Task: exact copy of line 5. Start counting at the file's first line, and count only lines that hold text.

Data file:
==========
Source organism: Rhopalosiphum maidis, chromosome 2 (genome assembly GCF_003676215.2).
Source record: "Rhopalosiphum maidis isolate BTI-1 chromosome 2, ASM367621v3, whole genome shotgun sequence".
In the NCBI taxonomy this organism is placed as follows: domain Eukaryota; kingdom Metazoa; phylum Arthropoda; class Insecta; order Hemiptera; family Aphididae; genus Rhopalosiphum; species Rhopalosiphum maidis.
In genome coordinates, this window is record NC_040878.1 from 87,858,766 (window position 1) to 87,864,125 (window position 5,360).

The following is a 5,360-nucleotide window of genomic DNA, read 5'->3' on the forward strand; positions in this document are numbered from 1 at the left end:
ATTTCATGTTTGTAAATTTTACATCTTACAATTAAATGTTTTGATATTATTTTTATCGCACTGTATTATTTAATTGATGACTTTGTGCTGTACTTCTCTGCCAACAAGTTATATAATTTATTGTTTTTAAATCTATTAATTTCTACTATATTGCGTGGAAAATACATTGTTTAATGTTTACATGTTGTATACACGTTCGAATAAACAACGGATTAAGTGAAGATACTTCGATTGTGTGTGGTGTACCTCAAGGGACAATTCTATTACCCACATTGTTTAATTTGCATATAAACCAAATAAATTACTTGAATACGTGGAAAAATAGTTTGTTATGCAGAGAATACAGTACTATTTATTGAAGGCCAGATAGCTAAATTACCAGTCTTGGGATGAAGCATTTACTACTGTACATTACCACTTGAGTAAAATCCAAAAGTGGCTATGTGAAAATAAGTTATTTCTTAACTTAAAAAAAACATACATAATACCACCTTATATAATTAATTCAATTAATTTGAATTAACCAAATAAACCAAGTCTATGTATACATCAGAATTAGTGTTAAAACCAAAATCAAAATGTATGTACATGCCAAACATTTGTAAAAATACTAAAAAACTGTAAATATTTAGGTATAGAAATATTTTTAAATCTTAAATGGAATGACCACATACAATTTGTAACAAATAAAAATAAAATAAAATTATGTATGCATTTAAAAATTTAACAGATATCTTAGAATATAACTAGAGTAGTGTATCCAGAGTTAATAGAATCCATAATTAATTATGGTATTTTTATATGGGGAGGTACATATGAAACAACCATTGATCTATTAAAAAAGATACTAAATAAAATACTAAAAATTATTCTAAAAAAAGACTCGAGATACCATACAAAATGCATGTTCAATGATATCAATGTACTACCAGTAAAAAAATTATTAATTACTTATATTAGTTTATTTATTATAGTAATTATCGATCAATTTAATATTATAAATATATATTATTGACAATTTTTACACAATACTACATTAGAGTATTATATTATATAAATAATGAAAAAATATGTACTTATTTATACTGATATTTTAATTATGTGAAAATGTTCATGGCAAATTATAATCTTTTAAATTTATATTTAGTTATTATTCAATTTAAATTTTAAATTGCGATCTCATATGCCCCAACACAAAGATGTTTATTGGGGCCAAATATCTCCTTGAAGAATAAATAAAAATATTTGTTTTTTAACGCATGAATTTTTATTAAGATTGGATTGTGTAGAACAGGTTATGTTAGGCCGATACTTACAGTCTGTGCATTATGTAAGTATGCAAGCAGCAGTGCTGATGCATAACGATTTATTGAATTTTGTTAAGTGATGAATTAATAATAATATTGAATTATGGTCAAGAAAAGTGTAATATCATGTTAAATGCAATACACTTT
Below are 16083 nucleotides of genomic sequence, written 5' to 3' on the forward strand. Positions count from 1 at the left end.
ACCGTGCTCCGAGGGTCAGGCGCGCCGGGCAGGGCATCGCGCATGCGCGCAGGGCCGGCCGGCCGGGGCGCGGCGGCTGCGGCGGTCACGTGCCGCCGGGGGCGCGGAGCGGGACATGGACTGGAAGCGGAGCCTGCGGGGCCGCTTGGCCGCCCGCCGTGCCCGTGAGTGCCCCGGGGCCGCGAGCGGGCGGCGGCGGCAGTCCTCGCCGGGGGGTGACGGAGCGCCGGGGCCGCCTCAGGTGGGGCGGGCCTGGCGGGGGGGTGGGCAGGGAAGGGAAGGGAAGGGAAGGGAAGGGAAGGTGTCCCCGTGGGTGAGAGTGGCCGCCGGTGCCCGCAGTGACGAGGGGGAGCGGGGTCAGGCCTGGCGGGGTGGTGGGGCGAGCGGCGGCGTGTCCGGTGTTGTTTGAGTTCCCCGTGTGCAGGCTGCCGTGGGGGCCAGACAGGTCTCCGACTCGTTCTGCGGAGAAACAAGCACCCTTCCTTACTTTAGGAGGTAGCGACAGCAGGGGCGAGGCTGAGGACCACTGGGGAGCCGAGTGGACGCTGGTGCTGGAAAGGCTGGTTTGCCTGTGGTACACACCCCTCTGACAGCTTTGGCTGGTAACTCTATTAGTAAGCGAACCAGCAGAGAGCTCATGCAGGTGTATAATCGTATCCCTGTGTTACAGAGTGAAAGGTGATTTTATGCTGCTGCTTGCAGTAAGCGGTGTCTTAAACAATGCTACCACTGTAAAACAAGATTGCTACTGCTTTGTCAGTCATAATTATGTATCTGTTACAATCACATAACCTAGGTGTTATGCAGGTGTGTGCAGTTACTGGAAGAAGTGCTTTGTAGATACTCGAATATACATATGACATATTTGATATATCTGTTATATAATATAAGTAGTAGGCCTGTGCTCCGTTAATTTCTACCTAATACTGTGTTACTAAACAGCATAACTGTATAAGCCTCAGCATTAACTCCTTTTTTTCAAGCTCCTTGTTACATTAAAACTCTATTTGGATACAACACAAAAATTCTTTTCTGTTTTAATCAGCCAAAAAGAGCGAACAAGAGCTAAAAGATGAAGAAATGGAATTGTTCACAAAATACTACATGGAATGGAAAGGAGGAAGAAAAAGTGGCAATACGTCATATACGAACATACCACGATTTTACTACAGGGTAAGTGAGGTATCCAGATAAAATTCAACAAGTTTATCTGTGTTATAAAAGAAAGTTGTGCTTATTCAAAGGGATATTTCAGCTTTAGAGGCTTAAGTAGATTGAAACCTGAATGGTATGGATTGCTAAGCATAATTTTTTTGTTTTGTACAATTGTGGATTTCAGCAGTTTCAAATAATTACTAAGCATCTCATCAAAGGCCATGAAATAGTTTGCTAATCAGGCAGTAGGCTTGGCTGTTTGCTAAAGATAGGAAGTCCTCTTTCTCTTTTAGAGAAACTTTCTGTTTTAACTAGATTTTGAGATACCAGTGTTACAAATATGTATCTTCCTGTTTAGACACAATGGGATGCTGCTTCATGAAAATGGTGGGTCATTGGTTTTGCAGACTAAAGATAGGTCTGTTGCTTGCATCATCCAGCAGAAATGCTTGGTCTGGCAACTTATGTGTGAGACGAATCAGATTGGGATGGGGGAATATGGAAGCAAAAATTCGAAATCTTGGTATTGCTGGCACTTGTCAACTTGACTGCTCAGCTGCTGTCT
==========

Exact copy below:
The following is a 5,360-nucleotide window of genomic DNA, read 5'->3' on the forward strand; positions in this document are numbered from 1 at the left end: